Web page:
In the midst of all of our collective and individual uncertainty comes a spark of joy for PWNW as we welcome the newest cohort of Alembic Resident Artists: Maura Campbell-Balkits, Emily Jones + Hannah Krafcik, Marissa Rae Niederhauser, and maximiliano! We look forward to their presence in the studio starting (we hope) in June, to an enlivening and fruitful interchange of ideas, and to being able to share the results of their residency with our communities—be it live and/or at a virtual distance—at some point in 2021.

A huge thanks to all of the intrepid and talented applicants, and to panelists Nanda D’Agostinao, Allie Hankins, Jaleesa Johnston, and Noelle Stiles for their thoughtful, professional, compassionate review of all of the Alembic proposals.


Maura Campbell-Balkits is a performer and video artist currently working in Portland, OR. She does a mixture of live and virtual comedy performances and has shown her video work in gallery spaces. Operating somewhere between the entertainment and art world, her work uses humor to deconstruct many different performance styles from TV talk show host to stand-up comedian. The body movement in her work is intertwined with the rhythms of her video editing–oscillating between fast then slow. It is a playful performance of glitches going in and out of consciousness that expresses the complex relationship between the human psyche and technology. 

She is one of the founding members of The Midnight Variety Hour: a multimedia TV-themed performance collective currently made up of Leah Wilmoth, Fern Wiley, Sean Christensen, and Jesse Carsten. The group has shown work at the CMG Improv Summit Festival (2018), received a grant from RACC to perform outside for their Night Lights series (2019), and also performed at multiple music and artist venues since the group was formed in 2017. In 2018, she received professional development grants from both the Oregon Arts Commission and Regional Arts and Culture Council to attend an artist residency in Ballyvaughan, Ireland, at the Burren College of Art.

My current performance work is a dissection and disruption of live comedic entertainment. For this residency, I will be focusing on the art of slapstick comedy. Using my body, props, and music, I will be creating a balancing act that meditates on slapstick’s constant struggle between perseverance, tension, relief, and failure. 

photo by Intisar Abioto at New Expressive Works

Emily Jones and Hannah Krafcik have been making performances and co-teaching together for the past three years. Their work emerges from a multiplicity of life practices including dance improvisation, forms of care labor, and a continued inquiry into power dynamics. With a critical lens toward their own intersecting and diverging femme identities and histories, Hannah and Emily are developing a queered ethics of making, performing, and co-teaching that is rooted in poetics and physical intimacy.

Emily and Hannah’s work has been presented at New Expressive Works (OR), Performance Works NW (OR), Art Klub NOLA (LA), and Pieter Performance Space (CA). &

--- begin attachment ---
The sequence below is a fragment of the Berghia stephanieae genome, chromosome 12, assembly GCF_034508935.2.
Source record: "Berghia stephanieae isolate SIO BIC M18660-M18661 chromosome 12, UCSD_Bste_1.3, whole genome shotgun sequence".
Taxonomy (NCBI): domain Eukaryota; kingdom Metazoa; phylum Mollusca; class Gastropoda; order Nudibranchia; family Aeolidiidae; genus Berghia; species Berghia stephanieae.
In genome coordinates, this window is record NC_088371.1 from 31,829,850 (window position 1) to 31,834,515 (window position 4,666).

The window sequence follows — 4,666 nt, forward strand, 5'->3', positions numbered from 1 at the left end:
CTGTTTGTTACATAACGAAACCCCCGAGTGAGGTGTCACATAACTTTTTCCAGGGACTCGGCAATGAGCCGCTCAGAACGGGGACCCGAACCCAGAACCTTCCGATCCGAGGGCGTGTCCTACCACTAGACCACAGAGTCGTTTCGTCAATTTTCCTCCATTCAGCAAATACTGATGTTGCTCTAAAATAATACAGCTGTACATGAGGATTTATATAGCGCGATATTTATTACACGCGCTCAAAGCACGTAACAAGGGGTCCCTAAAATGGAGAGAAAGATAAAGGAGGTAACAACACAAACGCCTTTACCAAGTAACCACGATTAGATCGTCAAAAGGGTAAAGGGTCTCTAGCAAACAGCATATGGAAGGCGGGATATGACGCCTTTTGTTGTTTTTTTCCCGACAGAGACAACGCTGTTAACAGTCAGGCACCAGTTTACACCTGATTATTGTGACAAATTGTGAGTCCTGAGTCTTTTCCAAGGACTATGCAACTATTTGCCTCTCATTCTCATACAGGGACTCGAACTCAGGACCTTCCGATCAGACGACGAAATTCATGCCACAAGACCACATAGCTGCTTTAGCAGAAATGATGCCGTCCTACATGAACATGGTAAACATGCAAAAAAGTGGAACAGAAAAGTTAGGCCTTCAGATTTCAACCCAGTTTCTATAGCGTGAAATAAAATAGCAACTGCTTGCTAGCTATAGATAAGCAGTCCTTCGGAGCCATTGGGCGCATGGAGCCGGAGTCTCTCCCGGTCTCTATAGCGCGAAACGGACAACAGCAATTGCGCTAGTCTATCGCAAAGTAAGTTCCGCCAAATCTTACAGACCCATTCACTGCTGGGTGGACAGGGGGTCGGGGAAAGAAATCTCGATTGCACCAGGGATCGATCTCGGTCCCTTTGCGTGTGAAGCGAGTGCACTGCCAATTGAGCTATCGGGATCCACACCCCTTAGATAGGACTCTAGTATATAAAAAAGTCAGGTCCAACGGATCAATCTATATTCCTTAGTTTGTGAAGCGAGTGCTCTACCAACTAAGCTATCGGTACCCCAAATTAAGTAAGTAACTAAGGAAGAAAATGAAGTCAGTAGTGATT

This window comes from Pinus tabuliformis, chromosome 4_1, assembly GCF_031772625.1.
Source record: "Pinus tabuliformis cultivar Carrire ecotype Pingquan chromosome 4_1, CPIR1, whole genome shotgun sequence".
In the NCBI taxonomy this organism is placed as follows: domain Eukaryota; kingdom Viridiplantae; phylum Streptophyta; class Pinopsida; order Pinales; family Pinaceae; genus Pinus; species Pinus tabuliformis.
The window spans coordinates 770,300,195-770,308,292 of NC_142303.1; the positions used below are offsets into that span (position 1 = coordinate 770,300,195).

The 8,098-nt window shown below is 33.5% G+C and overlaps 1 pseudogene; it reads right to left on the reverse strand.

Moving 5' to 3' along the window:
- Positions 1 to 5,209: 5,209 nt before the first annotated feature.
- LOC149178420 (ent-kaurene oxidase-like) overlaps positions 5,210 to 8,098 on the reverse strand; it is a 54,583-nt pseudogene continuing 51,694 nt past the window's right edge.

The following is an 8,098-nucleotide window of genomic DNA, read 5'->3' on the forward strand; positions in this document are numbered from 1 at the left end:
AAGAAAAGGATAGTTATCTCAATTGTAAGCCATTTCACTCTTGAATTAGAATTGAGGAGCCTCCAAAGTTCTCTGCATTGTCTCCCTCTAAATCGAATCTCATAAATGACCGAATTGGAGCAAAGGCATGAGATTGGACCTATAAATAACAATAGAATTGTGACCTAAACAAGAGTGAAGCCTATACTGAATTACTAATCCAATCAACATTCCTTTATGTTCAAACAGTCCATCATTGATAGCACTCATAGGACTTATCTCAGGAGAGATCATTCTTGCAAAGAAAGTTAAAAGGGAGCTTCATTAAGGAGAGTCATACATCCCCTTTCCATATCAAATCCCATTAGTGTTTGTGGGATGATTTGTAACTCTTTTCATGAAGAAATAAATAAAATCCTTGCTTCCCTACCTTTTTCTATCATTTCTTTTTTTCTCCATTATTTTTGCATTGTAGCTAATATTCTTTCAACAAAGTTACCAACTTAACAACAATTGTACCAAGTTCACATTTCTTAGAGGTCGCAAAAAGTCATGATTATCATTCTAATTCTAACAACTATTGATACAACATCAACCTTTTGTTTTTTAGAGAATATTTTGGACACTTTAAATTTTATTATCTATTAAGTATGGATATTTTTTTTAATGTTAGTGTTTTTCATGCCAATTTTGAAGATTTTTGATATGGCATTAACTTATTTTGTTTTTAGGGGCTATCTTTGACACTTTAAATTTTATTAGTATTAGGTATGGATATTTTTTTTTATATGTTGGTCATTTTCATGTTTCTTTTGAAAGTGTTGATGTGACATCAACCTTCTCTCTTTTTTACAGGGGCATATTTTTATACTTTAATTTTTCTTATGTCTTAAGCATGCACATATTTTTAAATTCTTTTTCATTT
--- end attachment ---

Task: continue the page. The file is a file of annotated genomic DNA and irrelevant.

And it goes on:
Our shared interest in neurology is a seed for our research during the Alembic residency. We are curious about the states and predispositions of both audience and performer nervous systems and the mysterious confluence of factors that reach across spacetimes to shape relationships between people in real time.

During this residency we are taking a hybrid approach to our work. While our previous performances have been primarily movement-based, we intend to work with self-made sound and video to create a multi-media performance.

Marissa Rae Niederhauser makes body-based art in dance, film, performance and installation. Her work, while always rooted in dance, often incorporates sound experiments, lofi technology stage elements and punk rock/performance art sensibilities. With special interest in self-invented rituals, folk magic, percussive sounds and the psychological and neurological systems’ influence on the performing body, her work often resonates with an underlining sexuality that is not necessarily titillating or easily appropriated. While only rarely overtly political, her work is always created through the lens of feminist analysis and tends towards a quality of atmospheric change, as if she brings a storm with her. Her works have been presented at On the Boards, Seattle Art Museum, Velocity Dance Center, Henry Art Gallery, and Seattle University in Washington state and at Judson Memorial Church, The Chocolate Factory/THROW and Ideas City Street Festival in NY, NY; at FECK:ART and Lucy Guerrin Inc in Melbourne, AU;  and K77 Studio, ADA Studio and Lake Studios in Berlin, DE. She is an award winning filmmaker with international screenings. She has a BFA in dance from Cornish College of the Arts.

Does history, our memory of it, define our identity? In a parallel timeline with a different history do we have a different identity?  What parts of our histories are remembered in our bodies and what part in our minds? How is our identity affected with radical shifts in perspective- as in age related dementia or catastrophic events? Using movement and the manipulation of prerecorded sound with analogue devices I will investigate what is fixed in the self and what is dependent on the environment. 

maximiliano (b.’89) is a conceptual artist currently working in performance, video, thought, zines, sculpture, curation, GIF and collaboration.  mythos as generative black thought. sampling & rupturing bodies & audio & video, forming a BLWVV aesthetic (black reclamation rococo).

to craft a multimedia experience; including performance, video, audio, lighting, space.  with conceptual motivations to slow, to glitch embodiment & narrative. I am thinking about how performance lives beyond. 

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